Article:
Essential care and service workers are facing a rental crisis in Australia as an analysis found that rent has risen to over one-third of workers’ weekly income in a majority of the country’s geographical regions.
Affordable housing campaign group, Everybody’s Home, cross-referenced SQM Research rent data with the basic hourly wage of workers in disability care, aged care, childcare, hospitality, and supermarkets.
The research (pdf) marked the start of the group’s national Homelessness Week campaign.
The figures reveal that the rent of an apartment in nine regions throughout New South Wales, Queensland and the ACT cost more than two-thirds of a working week’s income.
A further 78 regions around Australia had rents that cost over one-third of an essential worker’s weekly wage.
Everybody’s Home national spokesperson Kate Colvin said Australia’s critically important carers and service workers were being let down by the housing system and priced out of the communities they served.
“While eye-watering rents are worst in our major cities, essential workers are increasingly priced out of coastal and bush communities too,” Colvin said. “People with big city incomes are moving to the regions and totally warping the rental markets.”
She called for an expansion in social and affordable housing to help give low and modest-income Australians more options.
“Expecting an exhausted aged care or supermarket worker to commute 90 minutes to and from work just to afford the rent is totally unfair and unsustainable,” Colvin said. “Australia can do better.”
The analysis lines up with an earlier report by the Australian Housing and Urban Research Institute (AHURI) that found many key workers in capital cities, especially in Sydney and Melbourne, would struggle to buy or rent a home on their level of incomes.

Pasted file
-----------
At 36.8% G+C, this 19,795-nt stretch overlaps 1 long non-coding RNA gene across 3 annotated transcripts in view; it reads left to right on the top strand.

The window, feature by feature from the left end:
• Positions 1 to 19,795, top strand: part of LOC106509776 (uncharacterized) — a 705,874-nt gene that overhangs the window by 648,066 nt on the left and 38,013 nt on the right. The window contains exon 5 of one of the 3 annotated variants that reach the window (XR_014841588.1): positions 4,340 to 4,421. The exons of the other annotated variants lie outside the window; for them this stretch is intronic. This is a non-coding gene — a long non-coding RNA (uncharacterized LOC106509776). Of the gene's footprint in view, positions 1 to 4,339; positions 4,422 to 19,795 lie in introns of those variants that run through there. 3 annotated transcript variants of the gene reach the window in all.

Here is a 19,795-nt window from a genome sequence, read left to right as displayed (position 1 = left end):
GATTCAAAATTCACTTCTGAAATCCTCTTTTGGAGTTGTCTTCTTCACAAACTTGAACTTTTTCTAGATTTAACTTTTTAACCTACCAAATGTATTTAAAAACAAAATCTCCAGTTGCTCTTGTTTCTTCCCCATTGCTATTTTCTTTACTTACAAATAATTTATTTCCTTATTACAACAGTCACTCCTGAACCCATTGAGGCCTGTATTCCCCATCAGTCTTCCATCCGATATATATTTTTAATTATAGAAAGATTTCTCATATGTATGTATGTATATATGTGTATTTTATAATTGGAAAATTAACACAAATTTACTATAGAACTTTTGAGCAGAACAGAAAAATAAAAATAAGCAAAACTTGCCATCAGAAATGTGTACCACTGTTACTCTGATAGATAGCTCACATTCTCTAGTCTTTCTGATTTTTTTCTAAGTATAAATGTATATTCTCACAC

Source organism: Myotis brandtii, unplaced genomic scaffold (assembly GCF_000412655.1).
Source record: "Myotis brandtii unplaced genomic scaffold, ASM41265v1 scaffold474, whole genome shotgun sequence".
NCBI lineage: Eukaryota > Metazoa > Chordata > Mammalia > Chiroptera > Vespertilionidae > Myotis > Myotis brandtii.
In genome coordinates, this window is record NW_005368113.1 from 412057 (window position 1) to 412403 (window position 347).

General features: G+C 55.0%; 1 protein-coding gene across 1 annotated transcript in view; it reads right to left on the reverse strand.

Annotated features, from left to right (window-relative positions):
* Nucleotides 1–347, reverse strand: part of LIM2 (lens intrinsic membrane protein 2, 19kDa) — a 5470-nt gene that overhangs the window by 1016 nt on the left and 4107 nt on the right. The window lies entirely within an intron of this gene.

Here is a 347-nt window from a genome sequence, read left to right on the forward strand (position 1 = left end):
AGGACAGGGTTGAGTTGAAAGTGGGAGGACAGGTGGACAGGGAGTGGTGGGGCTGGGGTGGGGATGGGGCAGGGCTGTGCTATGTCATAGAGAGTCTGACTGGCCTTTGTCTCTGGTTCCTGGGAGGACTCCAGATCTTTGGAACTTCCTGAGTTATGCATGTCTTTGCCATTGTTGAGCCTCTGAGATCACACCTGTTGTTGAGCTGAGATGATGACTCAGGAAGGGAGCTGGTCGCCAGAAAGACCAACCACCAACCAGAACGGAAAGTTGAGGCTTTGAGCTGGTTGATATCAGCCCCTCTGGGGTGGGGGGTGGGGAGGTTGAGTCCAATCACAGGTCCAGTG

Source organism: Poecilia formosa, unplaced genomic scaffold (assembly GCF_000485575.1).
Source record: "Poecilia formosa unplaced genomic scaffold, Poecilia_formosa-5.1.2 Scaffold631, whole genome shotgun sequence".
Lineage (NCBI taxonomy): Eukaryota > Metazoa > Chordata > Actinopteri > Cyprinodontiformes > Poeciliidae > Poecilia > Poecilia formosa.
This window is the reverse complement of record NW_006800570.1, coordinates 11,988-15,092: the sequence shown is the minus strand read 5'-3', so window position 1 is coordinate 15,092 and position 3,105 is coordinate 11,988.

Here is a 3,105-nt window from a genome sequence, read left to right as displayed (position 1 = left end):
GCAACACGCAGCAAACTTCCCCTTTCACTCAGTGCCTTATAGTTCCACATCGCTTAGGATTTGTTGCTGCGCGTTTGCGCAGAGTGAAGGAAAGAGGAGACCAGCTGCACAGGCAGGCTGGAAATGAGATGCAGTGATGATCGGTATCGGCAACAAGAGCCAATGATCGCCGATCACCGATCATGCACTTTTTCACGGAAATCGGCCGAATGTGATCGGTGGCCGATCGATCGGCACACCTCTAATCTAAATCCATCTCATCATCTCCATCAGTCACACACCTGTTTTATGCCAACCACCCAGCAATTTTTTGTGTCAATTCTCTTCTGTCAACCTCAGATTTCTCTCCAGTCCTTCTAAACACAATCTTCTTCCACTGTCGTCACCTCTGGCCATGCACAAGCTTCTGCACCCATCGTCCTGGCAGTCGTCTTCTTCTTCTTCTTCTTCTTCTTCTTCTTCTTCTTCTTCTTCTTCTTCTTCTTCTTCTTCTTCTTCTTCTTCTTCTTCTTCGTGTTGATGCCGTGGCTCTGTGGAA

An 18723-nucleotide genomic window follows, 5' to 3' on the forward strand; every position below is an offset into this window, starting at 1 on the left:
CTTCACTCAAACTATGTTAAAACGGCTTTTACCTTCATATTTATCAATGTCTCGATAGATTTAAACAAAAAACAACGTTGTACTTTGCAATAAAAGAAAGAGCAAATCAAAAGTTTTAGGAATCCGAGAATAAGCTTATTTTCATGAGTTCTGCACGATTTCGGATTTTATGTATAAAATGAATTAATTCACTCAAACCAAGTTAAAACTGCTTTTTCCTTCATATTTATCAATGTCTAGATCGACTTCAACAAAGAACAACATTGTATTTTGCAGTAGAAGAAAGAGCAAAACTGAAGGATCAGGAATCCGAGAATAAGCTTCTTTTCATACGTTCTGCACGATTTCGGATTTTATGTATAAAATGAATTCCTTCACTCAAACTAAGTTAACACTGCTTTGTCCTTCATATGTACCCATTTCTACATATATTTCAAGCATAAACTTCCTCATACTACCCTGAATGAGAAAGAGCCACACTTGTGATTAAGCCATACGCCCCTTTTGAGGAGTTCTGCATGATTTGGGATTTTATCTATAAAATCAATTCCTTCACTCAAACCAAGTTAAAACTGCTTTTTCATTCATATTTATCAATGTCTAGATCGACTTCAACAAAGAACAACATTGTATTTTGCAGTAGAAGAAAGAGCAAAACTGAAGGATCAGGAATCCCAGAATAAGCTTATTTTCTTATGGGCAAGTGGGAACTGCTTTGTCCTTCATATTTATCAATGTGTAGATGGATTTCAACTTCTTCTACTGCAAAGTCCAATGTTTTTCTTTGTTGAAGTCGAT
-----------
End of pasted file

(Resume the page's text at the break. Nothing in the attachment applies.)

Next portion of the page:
AHURI also suggested that the government should increase the supply of affordable housing for both rental and ownership tenures to support this sector of workers.
Reflecting Colvin’s concern, CoreLogic found that regional rents (2.7 percent) outpaced city rents (1.9 percent) in growth across the quarter.
However, COVID-19 restrictions also negatively impacted the rents in Australia’s biggest cities due to their traditional reliance on international migrants. The rent of dwellings in the CBDs of Sydney declined by 1.1 percent, while Melbourne’s dropped 6.4 percent.
“It is interesting to note that, as with house prices, rent prices are seeing a deceleration in growth at the national level and across each of the capital cities,” CoreLogic Head of Research Australia Eliza Owen said on July 19. “This may reflect affordability constraints, but there could also be higher levels of rental supply as investor activity in the market increases.”
The rise in rent follows behind the housing market’s extraordinary growth in house values, which has seen median house prices skyrocket to over $1.4 million in Sydney and $1 million in Melbourne and Canberra.